Question: How have you messed up in trying to follow the law?

© 2021 Nick Zaccardi

 
 

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Death – The Evil Emperor

Death – The Evil Emperor

As we continue looking at the book of Romans, Paul is dealing with the battle between life and death. In my last post we were seeing the result of the cross in this struggle.

For if, by the trespass of the one man, death reigned through that one man, how much more will those who receive God’s abundant provision of grace and of the gift of righteousness reign in life through the one man, Jesus Christ.

Romans 5:15

This verse should really open our eyes to the truth. Death became king because of the one offense, when Adam sinned. But now, in Christ, how much greater is our reigning in life because of God’s super-abundant grace?

This verse literally says that we will rule or be kings in life through Jesus Christ. Unfortunately, it seems that many believers are fighting the wrong enemy. We think that the devil is the highest enemy. NO! He answers to his boss – death.

If you have subscribed to this blog for any length of time, you probably know that I’m a scifi nerd. I remember when Star Wars first came out. Darth Vader was the evil mastermind that the rebel forces were trying to defeat.

But then, in the second movie, The Empire Strikes Back, we were shocked to see Darth Vader bowing before an even higher being…the Emperor. That’s the way it is in our spiritual battle. Death is the emperor that the devil bows before.

Death is the real enemy, not the devil.

Since the children have flesh and blood, he too shared in their humanity so that by his death he might destroy him who holds the power of death – that is, the devil – and free those who all their lives were held in slavery by their fear of death.

Hebrews 2:14-15

That’s why throughout Scripture the battle has always been life versus death. That’s what we’re always told to choose between (Deuteronomy 30:19). The choice is always between life and death. It’s not about good and evil, or even God and the devil.

That’s why Jesus holds out life to all who will come to Him.

“I tell you the truth, whoever hears my word and believes him who sent me has eternal life and will not be condemned; he has crossed over from death to life.”

John 5:24

Notice that we haven’t crossed over from the kingdom of Satan, but from death. We have got to grasp this truth. Our greatest enemy is not the devil, it’s death.

When we speak or act in the power of death, that’s when we give him power over us. Satan is the Darth Vader of the empire of death. His goal is to carry out the agenda of death.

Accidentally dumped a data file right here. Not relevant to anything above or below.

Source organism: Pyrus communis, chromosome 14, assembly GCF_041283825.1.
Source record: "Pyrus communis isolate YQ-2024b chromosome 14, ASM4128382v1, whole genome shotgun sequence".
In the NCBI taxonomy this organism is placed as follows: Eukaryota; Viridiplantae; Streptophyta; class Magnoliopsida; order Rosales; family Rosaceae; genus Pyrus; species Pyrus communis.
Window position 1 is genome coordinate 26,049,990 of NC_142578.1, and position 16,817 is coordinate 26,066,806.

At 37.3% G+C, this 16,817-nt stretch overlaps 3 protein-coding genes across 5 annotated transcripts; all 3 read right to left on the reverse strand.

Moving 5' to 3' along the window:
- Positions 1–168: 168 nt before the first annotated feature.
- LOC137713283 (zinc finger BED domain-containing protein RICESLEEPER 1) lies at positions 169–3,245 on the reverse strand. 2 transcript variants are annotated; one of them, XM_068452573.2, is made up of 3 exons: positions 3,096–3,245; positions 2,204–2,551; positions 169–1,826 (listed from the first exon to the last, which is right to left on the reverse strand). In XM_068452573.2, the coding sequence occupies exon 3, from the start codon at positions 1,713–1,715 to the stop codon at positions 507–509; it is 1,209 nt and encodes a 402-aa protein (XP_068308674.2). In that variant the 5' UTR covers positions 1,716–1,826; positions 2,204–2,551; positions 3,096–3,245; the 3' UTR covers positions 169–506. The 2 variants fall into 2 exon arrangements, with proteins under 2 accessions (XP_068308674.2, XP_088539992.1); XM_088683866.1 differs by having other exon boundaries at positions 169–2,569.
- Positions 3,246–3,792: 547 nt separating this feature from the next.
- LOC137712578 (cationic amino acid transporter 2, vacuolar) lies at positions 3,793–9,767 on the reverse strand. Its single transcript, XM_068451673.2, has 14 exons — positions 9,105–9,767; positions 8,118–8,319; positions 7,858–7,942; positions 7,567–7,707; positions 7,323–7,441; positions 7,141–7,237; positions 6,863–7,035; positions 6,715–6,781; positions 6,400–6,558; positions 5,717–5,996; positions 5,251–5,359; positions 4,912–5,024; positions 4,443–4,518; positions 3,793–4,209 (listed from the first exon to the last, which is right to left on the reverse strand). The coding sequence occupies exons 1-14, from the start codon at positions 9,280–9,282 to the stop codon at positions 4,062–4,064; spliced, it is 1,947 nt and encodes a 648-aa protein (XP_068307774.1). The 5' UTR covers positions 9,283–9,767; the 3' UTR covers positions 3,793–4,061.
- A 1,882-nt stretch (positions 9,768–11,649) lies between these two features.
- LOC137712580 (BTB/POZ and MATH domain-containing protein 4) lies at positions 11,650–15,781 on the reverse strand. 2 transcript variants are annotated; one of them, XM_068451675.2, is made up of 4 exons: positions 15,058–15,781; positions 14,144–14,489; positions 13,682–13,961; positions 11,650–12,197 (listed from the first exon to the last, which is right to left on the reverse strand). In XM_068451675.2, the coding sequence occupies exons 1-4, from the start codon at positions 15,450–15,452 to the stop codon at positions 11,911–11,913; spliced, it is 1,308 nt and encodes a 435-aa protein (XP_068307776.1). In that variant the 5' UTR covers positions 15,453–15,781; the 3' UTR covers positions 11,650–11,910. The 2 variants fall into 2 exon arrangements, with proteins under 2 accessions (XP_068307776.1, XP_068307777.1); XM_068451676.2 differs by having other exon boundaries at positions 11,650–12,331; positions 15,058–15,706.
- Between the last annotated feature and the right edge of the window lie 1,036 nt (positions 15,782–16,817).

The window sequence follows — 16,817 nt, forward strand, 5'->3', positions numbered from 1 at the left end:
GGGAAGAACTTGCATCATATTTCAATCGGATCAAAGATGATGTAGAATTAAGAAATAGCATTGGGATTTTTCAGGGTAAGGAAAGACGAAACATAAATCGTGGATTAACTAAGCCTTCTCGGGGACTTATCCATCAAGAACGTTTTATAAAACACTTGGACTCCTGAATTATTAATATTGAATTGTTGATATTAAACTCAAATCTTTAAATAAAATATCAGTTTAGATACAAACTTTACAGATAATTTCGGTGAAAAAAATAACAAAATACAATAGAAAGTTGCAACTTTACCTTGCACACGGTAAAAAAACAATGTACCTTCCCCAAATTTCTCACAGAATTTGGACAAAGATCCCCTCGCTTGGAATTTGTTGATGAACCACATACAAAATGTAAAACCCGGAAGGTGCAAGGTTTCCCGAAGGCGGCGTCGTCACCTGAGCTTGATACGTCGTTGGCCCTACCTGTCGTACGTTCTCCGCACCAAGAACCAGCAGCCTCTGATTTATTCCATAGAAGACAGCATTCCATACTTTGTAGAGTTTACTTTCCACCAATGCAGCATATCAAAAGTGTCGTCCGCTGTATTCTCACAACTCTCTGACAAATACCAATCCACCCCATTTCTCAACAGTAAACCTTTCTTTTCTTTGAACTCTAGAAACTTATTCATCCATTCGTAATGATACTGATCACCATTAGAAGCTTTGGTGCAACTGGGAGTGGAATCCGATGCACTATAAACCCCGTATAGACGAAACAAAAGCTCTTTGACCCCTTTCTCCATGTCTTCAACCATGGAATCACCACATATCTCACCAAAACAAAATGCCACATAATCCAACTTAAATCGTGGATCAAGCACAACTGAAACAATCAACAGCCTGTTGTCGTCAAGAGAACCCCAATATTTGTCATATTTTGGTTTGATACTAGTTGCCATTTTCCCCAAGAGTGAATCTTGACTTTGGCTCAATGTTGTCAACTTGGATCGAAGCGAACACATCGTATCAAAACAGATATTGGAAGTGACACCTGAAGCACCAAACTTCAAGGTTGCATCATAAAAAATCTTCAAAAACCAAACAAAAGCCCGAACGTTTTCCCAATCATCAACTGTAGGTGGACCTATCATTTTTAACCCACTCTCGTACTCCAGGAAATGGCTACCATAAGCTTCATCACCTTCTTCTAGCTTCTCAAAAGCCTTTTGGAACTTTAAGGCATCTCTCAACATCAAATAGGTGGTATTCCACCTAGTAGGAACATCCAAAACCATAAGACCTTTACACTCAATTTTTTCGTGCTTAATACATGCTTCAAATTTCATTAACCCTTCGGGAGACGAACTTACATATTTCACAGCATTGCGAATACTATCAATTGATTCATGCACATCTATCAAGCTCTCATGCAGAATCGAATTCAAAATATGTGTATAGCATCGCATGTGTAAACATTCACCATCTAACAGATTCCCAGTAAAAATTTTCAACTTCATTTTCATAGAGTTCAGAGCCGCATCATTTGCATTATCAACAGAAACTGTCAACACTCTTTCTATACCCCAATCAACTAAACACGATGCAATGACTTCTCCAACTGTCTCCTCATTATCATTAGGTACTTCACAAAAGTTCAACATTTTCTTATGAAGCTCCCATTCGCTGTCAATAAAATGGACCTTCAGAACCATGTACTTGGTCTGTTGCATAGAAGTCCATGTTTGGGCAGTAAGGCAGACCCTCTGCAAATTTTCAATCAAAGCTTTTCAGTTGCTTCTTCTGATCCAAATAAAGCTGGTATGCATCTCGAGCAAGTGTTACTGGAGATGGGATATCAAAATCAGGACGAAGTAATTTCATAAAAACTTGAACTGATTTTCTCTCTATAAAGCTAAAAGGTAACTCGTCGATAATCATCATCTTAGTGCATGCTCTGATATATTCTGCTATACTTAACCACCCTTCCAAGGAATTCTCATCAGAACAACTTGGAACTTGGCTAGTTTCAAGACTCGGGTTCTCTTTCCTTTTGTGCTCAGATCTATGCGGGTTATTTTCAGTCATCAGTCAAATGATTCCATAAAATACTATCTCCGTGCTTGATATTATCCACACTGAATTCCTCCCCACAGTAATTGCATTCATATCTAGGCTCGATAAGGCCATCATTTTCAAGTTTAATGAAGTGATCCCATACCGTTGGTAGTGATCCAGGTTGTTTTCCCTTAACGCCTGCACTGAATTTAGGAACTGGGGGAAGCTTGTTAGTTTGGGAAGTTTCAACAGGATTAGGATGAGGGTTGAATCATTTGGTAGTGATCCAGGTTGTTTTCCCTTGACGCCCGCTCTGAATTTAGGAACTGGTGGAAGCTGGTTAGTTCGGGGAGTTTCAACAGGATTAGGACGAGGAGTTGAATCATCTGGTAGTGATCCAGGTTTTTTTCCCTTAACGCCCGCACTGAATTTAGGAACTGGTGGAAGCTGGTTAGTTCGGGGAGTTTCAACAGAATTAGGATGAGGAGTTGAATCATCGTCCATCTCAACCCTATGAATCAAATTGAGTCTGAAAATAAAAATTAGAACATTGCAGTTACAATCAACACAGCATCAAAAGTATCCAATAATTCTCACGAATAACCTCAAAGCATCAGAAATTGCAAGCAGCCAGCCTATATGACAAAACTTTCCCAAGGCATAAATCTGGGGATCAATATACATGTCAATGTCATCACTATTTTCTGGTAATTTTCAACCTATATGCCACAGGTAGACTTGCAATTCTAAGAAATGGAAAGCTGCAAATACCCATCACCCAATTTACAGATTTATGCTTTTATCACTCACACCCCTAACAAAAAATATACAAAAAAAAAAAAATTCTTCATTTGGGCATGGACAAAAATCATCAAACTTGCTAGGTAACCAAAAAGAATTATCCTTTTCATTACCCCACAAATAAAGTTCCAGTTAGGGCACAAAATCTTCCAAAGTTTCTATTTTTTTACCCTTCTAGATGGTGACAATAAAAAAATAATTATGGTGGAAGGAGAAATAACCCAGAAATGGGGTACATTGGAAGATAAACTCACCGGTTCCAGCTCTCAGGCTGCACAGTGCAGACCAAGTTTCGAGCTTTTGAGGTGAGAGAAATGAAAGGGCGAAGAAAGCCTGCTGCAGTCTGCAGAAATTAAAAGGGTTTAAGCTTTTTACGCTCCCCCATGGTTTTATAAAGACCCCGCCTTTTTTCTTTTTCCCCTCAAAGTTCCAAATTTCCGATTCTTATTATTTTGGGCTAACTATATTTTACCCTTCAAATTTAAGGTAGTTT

But there’s a greater truth at work in us. Now we are the king through Christ. We have the authority of life. That is, if we speak and act according to the agenda of the God of life.

It seems that we’re always on the lookout for sin and the devil. We need to start watching for the little ways we let death enter the scene.

…and do not give the devil a foothold.

Ephesians 4:27

What is a foothold? Simply put, it’s a place to stand. We have to stand on God’s Word. The devil has to stand on death’s word. Actually, he has to operate the same way we do. The difference is that the Word of Life is more powerful, has more authority, than the word of death.

If you haven’t already done so, change your way of thinking. Choose life and speak the Word of God. That’s the best way to a victorious lifestyle.

Question: How have you seen the battle of life and death playing out in your experience?

© 2021 Nick Zaccardi

 

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Death is King

Death is King

In my last post, we saw how sin and death entered the world through Adam’s failure. We’re now going to continue along this line so that we can understand all the implications of this.

…for before the law was given, sin was in the world. But sin is not taken into account when there is no law. Nevertheless, death reigned from the time of Adam to the time of Moses, even over those who did not sin by breaking a command, as did Adam, who was a pattern of the one to come.

Romans 5:13-14

This is a very interesting passage of Scripture and we need to fully explore it. We’re told that even before the law, sin was in the world. However, until a law is given, sin is not put on anyone’s account.

Think about Adam’s case. He only had one law. There was only one thing he could do that would bring sin into his account. The outcome was that he chose to do that very thing.

Actually these verses should be a revelation to many Christians. This verse literally reads that death was king from Adam to Moses. That was true even for those who didn’t break a law, like Adam.

Wait a minute, what about Satan? I thought he’s the one who ruled the world. The truth is that Scripture explains to us that the devil is only king over his angels and anyone who submits to them.

As for you, you were dead in your transgressions and sins, in which you used to live when you followed the ways of this world and of the ruler of the kingdom of the air, the spirit who is now at work in those who are disobedient.

Ephesians 2:1-2

We tend to give Satan a lot more credit and power than he actually has. Contrary to what most people think, he’s not the ruler of hell. Never get the idea that he’s going to be happily torturing people throughout eternity. He’s merely a fellow prisoner.

Right now, death is the ruler in charge of the earth. That is, until the return of Christ.

For he must reign until he has put all his enemies under his feet. The last enemy to be destroyed is death.